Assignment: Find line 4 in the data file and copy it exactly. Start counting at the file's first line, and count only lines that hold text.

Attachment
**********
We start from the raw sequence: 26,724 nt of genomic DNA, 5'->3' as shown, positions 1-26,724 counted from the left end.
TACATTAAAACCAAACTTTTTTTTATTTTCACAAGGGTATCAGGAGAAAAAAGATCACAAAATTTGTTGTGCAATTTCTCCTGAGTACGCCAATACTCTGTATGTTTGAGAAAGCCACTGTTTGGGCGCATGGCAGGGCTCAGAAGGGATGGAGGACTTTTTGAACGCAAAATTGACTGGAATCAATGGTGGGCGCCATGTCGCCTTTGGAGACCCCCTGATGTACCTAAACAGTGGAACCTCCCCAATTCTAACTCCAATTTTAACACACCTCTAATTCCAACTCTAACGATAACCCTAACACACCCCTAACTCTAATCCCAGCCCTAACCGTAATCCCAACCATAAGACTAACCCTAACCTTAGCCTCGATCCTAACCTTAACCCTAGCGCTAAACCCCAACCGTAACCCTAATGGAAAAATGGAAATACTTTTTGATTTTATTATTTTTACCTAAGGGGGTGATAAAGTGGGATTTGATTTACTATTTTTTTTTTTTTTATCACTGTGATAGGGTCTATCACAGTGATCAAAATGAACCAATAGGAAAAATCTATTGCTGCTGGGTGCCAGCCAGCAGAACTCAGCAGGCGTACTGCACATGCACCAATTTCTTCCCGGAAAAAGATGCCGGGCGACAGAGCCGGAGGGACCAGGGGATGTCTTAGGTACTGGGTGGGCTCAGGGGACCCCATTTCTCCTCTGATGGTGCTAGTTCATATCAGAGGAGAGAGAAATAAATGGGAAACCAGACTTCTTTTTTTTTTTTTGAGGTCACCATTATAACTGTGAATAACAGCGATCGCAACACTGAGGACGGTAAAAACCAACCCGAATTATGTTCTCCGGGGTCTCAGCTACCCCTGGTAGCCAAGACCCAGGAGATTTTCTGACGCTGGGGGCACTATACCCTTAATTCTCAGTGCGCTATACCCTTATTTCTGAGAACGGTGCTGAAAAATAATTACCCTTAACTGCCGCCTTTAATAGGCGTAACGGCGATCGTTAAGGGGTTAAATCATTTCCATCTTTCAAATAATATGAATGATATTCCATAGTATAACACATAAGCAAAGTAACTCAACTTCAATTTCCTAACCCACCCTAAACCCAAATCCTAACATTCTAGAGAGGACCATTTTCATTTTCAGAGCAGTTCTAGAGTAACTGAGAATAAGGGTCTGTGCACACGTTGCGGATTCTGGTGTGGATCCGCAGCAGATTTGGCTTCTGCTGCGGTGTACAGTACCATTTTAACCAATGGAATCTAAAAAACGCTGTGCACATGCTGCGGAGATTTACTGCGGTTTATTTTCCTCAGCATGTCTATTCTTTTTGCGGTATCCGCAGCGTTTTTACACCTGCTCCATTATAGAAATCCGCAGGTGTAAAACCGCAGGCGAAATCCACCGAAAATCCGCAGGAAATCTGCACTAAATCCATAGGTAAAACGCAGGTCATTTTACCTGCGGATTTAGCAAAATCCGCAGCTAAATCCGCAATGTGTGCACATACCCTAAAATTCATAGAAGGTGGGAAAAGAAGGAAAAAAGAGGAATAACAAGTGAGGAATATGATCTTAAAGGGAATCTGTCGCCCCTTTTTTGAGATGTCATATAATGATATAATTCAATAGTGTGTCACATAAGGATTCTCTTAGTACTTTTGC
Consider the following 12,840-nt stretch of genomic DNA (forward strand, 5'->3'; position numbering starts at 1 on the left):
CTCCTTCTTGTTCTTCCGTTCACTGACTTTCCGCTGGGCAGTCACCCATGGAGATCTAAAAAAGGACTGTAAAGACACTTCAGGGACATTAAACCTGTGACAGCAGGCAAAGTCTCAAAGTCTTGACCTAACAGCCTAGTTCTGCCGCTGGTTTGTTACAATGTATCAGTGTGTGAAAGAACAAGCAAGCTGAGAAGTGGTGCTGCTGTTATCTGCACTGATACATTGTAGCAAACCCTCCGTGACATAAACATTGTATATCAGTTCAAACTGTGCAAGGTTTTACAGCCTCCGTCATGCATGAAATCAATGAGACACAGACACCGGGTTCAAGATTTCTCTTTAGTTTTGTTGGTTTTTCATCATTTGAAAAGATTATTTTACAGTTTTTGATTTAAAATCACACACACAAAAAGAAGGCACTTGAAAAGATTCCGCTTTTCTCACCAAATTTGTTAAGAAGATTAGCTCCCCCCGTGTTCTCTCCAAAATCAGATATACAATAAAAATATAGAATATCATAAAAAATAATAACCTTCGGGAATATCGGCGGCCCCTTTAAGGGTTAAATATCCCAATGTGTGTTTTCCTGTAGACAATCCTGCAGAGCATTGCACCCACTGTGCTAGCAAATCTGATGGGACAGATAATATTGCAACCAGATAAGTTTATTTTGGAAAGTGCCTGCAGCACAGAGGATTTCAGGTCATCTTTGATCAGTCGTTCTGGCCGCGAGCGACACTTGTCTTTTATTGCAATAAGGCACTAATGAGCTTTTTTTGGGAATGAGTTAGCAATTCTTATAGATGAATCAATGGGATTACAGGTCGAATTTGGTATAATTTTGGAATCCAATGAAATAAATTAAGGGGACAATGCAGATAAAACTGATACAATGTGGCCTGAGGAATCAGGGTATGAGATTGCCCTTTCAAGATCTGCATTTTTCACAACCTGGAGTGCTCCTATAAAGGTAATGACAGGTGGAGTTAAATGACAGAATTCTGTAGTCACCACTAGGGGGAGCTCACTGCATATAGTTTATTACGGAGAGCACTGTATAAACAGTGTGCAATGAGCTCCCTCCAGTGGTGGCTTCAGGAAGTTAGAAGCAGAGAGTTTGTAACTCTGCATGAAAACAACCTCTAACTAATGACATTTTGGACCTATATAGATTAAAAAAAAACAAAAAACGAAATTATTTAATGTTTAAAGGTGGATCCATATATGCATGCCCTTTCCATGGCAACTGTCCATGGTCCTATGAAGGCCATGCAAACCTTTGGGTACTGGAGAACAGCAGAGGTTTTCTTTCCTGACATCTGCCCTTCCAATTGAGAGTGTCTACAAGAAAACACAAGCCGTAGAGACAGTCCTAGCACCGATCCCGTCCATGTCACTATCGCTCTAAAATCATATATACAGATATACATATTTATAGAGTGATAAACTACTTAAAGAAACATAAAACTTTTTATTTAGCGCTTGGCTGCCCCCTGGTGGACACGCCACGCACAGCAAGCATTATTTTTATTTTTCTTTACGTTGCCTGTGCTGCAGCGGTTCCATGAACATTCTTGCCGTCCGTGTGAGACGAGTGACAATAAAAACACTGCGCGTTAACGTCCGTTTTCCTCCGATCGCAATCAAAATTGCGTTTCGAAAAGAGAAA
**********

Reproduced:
CTCCTTCTTGTTCTTCCGTTCACTGACTTTCCGCTGGGCAGTCACCCATGGAGATCTAAAAAAGGACTGTAAAGACACTTCAGGGACATTAAACCTGTGACAGCAGGCAAAGTCTCAAAGTCTTGACCTAACAGCCTAGTTCTGCCGCTGGTTTGTTACAATGTATCAGTGTGTGAAAGAACAAGCAAGCTGAGAAGTGGTGCTGCTGTTATCTGCACTGATACATTGTAGCAAACCCTCCGTGACATAAACATTGTATATCAGTTCAAACTGTGCAAGGTTTTACAGCCTCCGTCATGCATGAAATCAATGAGACACAGACACCGGGTTCAAGATTTCTCTTTAGTTTTGTTGGTTTTTCATCATTTGAAAAGATTATTTTACAGTTTTTGATTTAAAATCACACACACAAAAAGAAGGCACTTGAAAAGATTCCGCTTTTCTCACCAAATTTGTTAAGAAGATTAGCTCCCCCCGTGTTCTCTCCAAAATCAGATATACAATAAAAATATAGAATATCATAAAAAATAATAACCTTCGGGAATATCGGCGGCCCCTTTAAGGGTTAAATATCCCAATGTGTGTTTTCCTGTAGACAATCCTGCAGAGCATTGCACCCACTGTGCTAGCAAATCTGATGGGACAGATAATATTGCAACCAGATAAGTTTATTTTGGAAAGTGCCTGCAGCACAGAGGATTTCAGGTCATCTTTGATCAGTCGTTCTGGCCGCGAGCGACACTTGTCTTTTATTGCAATAAGGCACTAATGAGCTTTTTTTGGGAATGAGTTAGCAATTCTTATAGATGAATCAATGGGATTACAGGTCGAATTTGGTATAATTTTGGAATCCAATGAAATAAATTAAGGGGACAATGCAGATAAAACTGATACAATGTGGCCTGAGGAATCAGGGTATGAGATTGCCCTTTCAAGATCTGCATTTTTCACAACCTGGAGTGCTCCTATAAAGGTAATGACAGGTGGAGTTAAATGACAGAATTCTGTAGTCACCACTAGGGGGAGCTCACTGCATATAGTTTATTACGGAGAGCACTGTATAAACAGTGTGCAATGAGCTCCCTCCAGTGGTGGCTTCAGGAAGTTAGAAGCAGAGAGTTTGTAACTCTGCATGAAAACAACCTCTAACTAATGACATTTTGGACCTATATAGATTAAAAAAAAACAAAAAACGAAATTATTTAATGTTTAAAGGTGGATCCATATATGCATGCCCTTTCCATGGCAACTGTCCATGGTCCTATGAAGGCCATGCAAACCTTTGGGTACTGGAGAACAGCAGAGGTTTTCTTTCCTGACATCTGCCCTTCCAATTGAGAGTGTCTACAAGAAAACACAAGCCGTAGAGACAGTCCTAGCACCGATCCCGTCCATGTCACTATCGCTCTAAAATCATATATACAGATATACATATTTATAGAGTGATAAACTACTTAAAGAAACATAAAACTTTTTATTTAGCGCTTGGCTGCCCCCTGGTGGACACGCCACGCACAGCAAGCATTATTTTTATTTTTCTTTACGTTGCCTGTGCTGCAGCGGTTCCATGAACATTCTTGCCGTCCGTGTGAGACGAGTGACAATAAAAACACTGCGCGTTAACGTCCGTTTTCCTCCGATCGCAATCAAAATTGCGTTTCGAAAAGAGAAA